A few weeks ago, Microsoft and the US Army shook hands on an augmented reality contract worth up $21.88 billion over the next 10 years.
Earlier this week military generals addressed the details of the Army’s agreement with Microsoft to produce 120,000 HoloLens headsets for strategic use in the field.
According to Fast Company, “Microsoft’s contract extends five years, with an optional additional five years, and could be worth as much as $21.88 billion. The company has been working with teams of soldiers to design and prototype a specialized HoloLens headset since 2018. The modified headset is moving out of the prototype phase now and will go into production and field deployment.”
In addition to the actual augmented reality hardware, Microsoft will also be a part of the Army’s Integrated Visual Augmentation System (IVAS) that leverages the Azure cloud platform to collect and process sensory information from the headset in the field back to command centers.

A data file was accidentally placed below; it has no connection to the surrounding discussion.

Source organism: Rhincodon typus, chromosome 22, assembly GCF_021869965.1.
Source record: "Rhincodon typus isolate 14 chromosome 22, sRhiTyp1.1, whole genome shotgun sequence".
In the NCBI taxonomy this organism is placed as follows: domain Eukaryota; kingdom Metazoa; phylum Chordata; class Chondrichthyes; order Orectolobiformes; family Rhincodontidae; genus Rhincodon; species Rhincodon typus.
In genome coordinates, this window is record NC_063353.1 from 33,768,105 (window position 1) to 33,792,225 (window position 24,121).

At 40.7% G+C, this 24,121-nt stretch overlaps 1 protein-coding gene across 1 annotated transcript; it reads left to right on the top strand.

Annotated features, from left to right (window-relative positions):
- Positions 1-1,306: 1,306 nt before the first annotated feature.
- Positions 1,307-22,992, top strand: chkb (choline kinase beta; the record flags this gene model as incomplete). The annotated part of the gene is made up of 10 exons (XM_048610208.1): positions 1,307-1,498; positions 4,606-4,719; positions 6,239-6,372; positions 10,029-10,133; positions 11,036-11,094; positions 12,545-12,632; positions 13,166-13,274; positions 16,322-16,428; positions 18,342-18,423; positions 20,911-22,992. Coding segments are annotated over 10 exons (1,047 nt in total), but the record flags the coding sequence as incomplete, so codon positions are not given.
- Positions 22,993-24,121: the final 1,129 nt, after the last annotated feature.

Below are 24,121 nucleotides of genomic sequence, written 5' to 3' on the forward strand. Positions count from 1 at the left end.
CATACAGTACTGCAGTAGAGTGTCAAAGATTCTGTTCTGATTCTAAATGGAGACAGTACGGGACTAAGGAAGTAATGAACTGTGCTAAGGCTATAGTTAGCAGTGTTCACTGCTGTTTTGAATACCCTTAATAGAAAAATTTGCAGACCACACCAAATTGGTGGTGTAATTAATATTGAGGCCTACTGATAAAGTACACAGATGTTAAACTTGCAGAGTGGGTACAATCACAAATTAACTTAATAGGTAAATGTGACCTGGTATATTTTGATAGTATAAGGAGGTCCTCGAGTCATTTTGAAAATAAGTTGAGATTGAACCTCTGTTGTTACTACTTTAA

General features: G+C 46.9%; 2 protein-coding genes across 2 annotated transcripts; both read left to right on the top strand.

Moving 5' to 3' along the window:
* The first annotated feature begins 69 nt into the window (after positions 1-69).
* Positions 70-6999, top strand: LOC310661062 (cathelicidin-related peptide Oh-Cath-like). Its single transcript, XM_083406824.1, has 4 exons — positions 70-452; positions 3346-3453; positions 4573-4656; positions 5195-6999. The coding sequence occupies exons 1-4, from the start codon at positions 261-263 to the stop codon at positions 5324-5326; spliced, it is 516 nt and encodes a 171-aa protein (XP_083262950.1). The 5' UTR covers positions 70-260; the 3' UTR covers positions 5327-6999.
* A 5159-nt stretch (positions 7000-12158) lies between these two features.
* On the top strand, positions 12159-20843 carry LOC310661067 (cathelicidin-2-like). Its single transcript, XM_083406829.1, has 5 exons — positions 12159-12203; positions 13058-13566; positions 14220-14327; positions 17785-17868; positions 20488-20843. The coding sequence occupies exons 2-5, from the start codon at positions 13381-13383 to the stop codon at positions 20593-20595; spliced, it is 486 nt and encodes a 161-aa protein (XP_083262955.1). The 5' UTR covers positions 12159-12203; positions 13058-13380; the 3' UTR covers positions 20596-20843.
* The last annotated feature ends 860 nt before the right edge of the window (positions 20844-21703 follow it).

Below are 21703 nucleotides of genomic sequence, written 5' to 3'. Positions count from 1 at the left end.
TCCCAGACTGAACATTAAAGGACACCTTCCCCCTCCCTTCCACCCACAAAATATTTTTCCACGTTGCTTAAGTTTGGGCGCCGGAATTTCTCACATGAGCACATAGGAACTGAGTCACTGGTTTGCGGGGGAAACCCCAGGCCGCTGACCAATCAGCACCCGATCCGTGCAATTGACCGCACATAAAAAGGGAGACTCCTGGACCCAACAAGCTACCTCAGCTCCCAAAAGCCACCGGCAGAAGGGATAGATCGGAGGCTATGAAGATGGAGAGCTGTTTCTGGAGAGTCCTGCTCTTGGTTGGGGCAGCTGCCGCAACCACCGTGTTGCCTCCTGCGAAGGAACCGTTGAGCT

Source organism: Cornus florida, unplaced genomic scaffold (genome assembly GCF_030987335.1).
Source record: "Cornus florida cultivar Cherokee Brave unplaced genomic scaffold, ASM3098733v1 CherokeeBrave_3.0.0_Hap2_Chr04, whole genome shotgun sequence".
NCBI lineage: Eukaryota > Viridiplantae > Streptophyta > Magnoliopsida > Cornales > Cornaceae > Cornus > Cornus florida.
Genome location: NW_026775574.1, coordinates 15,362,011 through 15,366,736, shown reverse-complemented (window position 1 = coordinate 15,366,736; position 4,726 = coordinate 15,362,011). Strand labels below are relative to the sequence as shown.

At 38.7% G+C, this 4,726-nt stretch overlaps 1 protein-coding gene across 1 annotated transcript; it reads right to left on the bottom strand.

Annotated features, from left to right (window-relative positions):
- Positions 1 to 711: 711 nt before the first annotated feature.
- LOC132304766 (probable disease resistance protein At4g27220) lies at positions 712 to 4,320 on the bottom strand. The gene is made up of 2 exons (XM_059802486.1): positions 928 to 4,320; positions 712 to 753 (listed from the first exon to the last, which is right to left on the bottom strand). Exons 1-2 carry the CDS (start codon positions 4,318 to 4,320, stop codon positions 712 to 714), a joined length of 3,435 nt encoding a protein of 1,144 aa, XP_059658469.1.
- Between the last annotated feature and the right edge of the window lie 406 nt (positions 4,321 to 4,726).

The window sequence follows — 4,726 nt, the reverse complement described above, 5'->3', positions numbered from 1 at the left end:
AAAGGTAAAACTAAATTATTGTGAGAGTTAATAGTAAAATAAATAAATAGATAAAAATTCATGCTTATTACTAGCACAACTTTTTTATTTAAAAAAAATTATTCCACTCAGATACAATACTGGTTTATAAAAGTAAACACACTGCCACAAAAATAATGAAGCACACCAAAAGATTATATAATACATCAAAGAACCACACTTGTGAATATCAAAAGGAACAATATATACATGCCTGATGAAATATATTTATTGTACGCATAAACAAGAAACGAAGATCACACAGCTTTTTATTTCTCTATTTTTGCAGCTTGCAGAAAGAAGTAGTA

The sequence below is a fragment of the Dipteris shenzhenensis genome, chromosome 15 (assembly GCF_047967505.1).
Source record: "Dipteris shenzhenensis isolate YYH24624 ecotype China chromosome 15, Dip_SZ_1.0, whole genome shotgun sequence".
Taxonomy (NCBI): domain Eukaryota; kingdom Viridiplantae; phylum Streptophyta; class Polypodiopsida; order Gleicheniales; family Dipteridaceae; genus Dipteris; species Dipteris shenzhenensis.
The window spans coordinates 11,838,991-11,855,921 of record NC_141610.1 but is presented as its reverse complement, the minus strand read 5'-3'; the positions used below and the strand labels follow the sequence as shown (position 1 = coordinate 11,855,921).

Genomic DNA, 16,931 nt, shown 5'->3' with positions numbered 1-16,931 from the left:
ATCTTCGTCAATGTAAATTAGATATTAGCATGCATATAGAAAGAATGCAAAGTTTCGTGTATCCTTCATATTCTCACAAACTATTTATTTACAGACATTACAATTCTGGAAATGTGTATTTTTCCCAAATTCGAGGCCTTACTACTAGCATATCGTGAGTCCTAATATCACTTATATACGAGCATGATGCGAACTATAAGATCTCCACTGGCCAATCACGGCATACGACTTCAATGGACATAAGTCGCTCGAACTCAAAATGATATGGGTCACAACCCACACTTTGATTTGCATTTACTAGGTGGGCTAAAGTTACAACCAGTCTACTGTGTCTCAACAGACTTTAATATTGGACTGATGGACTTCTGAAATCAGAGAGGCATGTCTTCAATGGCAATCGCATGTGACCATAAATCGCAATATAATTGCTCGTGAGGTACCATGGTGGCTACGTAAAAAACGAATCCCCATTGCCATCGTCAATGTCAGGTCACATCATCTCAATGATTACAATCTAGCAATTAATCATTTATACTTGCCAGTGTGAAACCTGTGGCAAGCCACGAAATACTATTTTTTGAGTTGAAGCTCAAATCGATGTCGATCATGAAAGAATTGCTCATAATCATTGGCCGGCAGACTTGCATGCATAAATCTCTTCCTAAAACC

As of now, the ink is presumably still wet on the contract and the Army is just now feeling out testing regarding locations and personnel. However, potential use cases of the IVAS have already evolved to testing capabilities of drones and sensory scouts to relay critical in-the-field data back to securely located soldiers wearing the headsets.
“With augmented reality and virtual reality, you can imagine soldiers sitting in back of a combat vehicle and it’s like the armor [protecting soldiers inside the vehicle] is not even there,” Murray said. “It’s just some cameras on the outside of the vehicle to allow that to happen.”
Unlike the Department of Defense JEDI contract, there are no outside legal hurdles preventing Microsoft from getting to work with the Army.
Thanks to the Pentagon’s “new acquisition authorities,” Microsoft should get its contract funds in an untraditionally short amount of time. The result of the Army using the procurement protocols means it may only take the Army and Microsoft 28 months to get the IVAS project ready for live-action deployment.